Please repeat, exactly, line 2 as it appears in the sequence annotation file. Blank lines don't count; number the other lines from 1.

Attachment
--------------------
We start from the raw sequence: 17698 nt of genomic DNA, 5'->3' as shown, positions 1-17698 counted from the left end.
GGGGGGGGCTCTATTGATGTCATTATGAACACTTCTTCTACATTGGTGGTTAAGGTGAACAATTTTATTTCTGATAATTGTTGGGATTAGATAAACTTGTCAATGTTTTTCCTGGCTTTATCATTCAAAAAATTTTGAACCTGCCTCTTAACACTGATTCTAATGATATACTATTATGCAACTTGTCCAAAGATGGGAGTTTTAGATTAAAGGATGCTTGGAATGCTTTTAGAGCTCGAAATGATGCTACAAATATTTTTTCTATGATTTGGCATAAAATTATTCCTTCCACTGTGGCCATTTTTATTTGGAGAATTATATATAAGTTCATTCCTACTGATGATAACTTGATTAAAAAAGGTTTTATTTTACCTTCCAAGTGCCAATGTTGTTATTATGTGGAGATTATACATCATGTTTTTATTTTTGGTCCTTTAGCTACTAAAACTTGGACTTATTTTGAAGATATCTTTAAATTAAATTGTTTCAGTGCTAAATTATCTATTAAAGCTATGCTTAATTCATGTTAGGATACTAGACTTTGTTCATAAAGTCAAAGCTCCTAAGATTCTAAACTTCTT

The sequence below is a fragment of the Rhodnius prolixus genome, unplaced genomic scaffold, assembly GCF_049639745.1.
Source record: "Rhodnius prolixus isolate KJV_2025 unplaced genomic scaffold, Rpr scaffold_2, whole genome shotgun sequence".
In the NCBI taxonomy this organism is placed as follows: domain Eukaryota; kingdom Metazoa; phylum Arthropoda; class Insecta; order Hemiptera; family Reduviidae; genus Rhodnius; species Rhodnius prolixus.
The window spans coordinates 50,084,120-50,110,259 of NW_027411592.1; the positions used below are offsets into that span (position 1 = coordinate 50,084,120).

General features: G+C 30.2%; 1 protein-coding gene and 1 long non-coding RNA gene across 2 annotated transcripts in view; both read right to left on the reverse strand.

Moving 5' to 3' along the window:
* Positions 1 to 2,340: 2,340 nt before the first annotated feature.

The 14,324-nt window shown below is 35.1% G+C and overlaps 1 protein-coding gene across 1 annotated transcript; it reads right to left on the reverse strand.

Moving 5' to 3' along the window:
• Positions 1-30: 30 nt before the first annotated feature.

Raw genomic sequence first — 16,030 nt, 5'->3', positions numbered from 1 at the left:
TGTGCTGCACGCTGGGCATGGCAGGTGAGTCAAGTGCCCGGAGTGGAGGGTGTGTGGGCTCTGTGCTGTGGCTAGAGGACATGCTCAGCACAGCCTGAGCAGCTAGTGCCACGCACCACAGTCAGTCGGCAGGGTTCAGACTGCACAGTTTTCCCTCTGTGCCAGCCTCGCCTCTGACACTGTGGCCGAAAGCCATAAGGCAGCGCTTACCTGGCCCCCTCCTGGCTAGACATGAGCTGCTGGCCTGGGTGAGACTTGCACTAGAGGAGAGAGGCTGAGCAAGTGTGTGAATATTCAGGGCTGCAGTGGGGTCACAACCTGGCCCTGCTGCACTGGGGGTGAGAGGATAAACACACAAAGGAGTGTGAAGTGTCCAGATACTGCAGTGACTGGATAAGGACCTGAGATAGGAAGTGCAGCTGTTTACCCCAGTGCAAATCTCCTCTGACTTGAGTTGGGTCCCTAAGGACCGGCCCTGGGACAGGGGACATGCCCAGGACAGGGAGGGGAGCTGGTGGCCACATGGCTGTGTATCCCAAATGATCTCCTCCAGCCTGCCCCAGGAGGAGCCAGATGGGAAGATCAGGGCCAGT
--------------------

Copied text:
GGGGGGGGCTCTATTGATGTCATTATGAACACTTCTTCTACATTGGTGGTTAAGGTGAACAATTTTATTTCTGATAATTGTTGGGATTAGATAAACTTGTCAATGTTTTTCCTGGCTTTATCATTCAAAAAATTTTGAACCTGCCTCTTAACACTGATTCTAATGATATACTATTATGCAACTTGTCCAAAGATGGGAGTTTTAGATTAAAGGATGCTTGGAATGCTTTTAGAGCTCGAAATGATGCTACAAATATTTTTTCTATGATTTGGCATAAAATTATTCCTTCCACTGTGGCCATTTTTATTTGGAGAATTATATATAAGTTCATTCCTACTGATGATAACTTGATTAAAAAAGGTTTTATTTTACCTTCCAAGTGCCAATGTTGTTATTATGTGGAGATTATACATCATGTTTTTATTTTTGGTCCTTTAGCTACTAAAACTTGGACTTATTTTGAAGATATCTTTAAATTAAATTGTTTCAGTGCTAAATTATCTATTAAAGCTATGCTTAATTCATGTTAGGATACTAGACTTTGTTCATAAAGTCAAAGCTCCTAAGATTCTAAACTTCTT